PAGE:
Introducing FanGraphs Depth Charts and Standings Pages

Here at FanGraphs, we enjoy rolling out cool new things. It’s fun to be able to add stuff that we can all use on a daily basis, and David Appelman has done a great job of building some incredible tools for public consumption. Today, we’re going to introduce you to the newest additions to FanGraphs: Depth Charts and a dedicated Standings page. We’re rolling them out together because they actually go hand in hand.

We’ll start with the standings page, because that’s what you’ll see first when you visit the new section of the site. The standings table is broken into three sections: Year to Date, Projected Rest of Season, and Projected Full Season.

Year to Date presents the data you’d expect to find on a standings page, including games played, wins, losses, winning percentage, run differential, runs scored per game, and runs allowed per game. This is the basic information about what has already happened, and gives you an overview of how each team has performed in games that have already been played. I won’t spend too much time on these columns because I’d imagine those are pretty easy to understand.

Projected Rest of Season is where we kick things up a notch. We’ve taken the two projection systems that we have daily updated forecasts from — ZIPS and Steamer — and combined them with playing time projections that are based on daily updated depth chart information for each team. This gives us the best of both worlds: high quality performance forecasts based on multiple years of data, but also playing time projections that account for a player’s current health and position on the roster.

We’ve then taken those individual player forecasts and summed the totals at the team level in order to forecast an expected Win-Loss record for the remainder of the season. First, the forecasted totals for each team are put through the BaseRuns formula — generally regarded as the best model for estimating run scoring — which produces expected runs scored and expected runs allowed totals. Then, those RS/RA numbers were put through the PythagenPat calculation, which is a more accurate version of the well known pythagorean expected record, and that turns expected runs scored and runs allowed into expected wins and losses.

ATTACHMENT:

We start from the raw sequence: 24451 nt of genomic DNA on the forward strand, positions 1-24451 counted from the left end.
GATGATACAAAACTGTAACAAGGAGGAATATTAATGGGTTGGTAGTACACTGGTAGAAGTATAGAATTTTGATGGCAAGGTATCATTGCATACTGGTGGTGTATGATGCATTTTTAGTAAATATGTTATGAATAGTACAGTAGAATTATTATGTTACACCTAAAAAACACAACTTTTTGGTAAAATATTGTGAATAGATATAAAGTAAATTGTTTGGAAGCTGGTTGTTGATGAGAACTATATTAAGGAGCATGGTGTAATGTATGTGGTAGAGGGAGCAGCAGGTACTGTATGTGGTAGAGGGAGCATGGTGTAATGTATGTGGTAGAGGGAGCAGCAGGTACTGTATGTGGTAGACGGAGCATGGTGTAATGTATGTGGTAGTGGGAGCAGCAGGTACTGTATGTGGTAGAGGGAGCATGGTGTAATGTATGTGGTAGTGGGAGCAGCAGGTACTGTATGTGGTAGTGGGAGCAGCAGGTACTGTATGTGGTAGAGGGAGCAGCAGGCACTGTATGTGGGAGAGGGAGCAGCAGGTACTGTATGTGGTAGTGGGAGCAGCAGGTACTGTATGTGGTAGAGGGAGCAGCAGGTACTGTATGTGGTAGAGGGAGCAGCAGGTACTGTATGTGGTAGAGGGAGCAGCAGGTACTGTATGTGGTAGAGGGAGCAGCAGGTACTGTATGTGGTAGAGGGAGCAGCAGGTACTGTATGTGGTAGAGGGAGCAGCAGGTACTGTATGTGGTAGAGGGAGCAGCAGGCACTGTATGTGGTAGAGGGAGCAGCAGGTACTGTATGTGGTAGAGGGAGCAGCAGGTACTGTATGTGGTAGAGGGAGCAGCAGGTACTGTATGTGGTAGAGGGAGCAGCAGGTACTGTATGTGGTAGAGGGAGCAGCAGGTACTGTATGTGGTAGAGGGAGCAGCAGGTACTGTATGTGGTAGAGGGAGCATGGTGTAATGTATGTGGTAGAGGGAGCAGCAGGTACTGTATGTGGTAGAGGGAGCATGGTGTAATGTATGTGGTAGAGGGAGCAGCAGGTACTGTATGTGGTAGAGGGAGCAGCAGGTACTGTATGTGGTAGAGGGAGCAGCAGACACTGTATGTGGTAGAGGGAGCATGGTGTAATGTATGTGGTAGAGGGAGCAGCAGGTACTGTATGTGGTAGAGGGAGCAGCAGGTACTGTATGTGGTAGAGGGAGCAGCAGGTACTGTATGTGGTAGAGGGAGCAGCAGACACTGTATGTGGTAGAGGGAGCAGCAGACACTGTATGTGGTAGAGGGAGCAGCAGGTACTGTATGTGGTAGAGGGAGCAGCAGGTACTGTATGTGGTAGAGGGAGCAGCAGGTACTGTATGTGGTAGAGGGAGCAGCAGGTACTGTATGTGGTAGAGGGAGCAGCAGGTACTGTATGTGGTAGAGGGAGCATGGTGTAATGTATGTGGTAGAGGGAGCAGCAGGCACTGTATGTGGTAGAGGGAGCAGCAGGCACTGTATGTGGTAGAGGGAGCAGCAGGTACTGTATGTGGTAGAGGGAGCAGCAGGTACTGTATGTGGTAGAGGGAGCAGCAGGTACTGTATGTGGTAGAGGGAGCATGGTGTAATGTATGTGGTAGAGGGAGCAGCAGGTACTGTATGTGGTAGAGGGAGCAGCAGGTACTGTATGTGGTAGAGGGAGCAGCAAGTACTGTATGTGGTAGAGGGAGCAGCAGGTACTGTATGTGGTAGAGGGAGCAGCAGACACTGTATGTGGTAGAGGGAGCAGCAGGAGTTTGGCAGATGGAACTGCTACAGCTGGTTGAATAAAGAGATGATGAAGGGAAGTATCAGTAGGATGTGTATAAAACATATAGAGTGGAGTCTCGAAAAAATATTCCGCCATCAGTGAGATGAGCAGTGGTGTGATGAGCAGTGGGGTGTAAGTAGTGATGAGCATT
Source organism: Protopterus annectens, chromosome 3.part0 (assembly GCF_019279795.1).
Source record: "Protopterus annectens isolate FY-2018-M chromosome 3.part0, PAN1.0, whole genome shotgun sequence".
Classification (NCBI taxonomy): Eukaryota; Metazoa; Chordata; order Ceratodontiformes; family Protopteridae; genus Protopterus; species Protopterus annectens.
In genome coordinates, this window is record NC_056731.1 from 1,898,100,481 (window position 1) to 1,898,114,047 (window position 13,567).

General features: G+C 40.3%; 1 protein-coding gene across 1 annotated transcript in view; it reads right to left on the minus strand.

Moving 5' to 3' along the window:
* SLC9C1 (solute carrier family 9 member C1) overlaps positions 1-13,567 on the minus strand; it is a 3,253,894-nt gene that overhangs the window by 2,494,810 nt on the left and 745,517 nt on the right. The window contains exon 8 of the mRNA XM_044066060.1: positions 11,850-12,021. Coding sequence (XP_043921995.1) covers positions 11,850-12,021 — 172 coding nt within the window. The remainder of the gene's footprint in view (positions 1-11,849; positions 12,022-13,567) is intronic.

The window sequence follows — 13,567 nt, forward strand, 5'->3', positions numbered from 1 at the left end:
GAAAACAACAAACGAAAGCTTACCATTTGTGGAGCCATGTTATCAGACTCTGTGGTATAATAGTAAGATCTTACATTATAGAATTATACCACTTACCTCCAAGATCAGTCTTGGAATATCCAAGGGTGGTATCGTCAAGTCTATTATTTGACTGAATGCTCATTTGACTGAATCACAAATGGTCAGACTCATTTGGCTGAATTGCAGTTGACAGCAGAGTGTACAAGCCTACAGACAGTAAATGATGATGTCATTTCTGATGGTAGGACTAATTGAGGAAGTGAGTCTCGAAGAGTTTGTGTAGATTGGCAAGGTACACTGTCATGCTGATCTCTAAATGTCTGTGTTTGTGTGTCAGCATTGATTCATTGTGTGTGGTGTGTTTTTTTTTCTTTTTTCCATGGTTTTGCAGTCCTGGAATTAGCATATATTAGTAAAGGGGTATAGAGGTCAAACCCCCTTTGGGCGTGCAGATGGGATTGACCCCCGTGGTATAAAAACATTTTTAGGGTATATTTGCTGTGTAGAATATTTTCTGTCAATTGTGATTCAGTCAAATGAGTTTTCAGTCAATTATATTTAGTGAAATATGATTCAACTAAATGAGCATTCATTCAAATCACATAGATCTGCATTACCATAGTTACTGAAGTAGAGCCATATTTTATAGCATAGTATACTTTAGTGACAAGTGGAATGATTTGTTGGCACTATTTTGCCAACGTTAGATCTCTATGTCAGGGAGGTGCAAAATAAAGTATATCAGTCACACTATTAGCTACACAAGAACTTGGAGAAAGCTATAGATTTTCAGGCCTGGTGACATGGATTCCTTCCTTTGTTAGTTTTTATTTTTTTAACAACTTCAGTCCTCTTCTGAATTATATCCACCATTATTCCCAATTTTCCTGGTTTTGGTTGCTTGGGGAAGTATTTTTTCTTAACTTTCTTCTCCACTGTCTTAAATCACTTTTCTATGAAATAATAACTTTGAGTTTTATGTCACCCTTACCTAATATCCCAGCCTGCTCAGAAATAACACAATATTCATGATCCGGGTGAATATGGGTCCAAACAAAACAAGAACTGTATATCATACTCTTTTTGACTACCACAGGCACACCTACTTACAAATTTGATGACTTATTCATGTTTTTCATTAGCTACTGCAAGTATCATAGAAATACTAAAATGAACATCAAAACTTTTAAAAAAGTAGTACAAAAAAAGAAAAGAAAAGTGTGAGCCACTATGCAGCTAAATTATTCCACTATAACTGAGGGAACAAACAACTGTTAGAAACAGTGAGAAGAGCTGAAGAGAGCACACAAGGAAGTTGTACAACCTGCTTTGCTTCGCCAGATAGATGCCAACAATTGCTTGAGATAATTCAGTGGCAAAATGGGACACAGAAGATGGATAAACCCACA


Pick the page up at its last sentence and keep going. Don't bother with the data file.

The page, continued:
The Projected Rest of Season section contains the same columns as the Year to Date section, but these numbers are all generated based on the hybrid ZIPS/Steamer forecasts and the daily updated FanGraphs staff playing time projections. For each team, this section tells you what this forecasting model expects the franchise to do over the remainder of the season, given their current roster and depth chart. As that roster changes, so will the forecasts, but given what we know through each day, it is our best estimate of what that team will do going forward.

The Projected Full Season section is simply the combination of the first two parts of the standings page, adding together what has already happened with what the model forecasts will happen. This gives you a final expected record for each team in baseball, taking into account that some portion of the season is already complete and the results will not change. So, for example, while the forecasts still see the Dodgers and Angels as quality teams — on the day we’re publishing this, they have the 5th and 6th best projected records over the rest of the season — their poor play over the first five weeks of the season lead to records around .500 for both squads. By combining their current record with their forecast record, you can see just how influential the games already played have been, and see which teams are on track to grab spots in the postseason.

The entire table is sortable, which means from this one page, you can now easily see which teams are leading the league in run scoring, or if you’d rather, you can find out which team is forecast to lose the most games when 2013 is over and done with. This page can essentially be seen as a summary of team performance and expected team performance, all in one neat little sortable table. I’m going to be using this page every day, I’m sure.

But we didn’t just stop with the team summary page. Since we’re going through the trouble of manually updating each team’s depth chart every day, and creating a rest-of-season projection for every player in the league (and some who aren’t yet), we figured we’d show you all of that data too. So, from the standings page, you can simply click on each team’s name (or use the divisional drop-downs to click on the team you want to see) and you’ll be taken directly to their specific depth chart. On that page, you’ll see the forecasted rest-of-season projection for each player at each position, as well as the team’s total expected production at that position, for catcher all the way through the bullpen.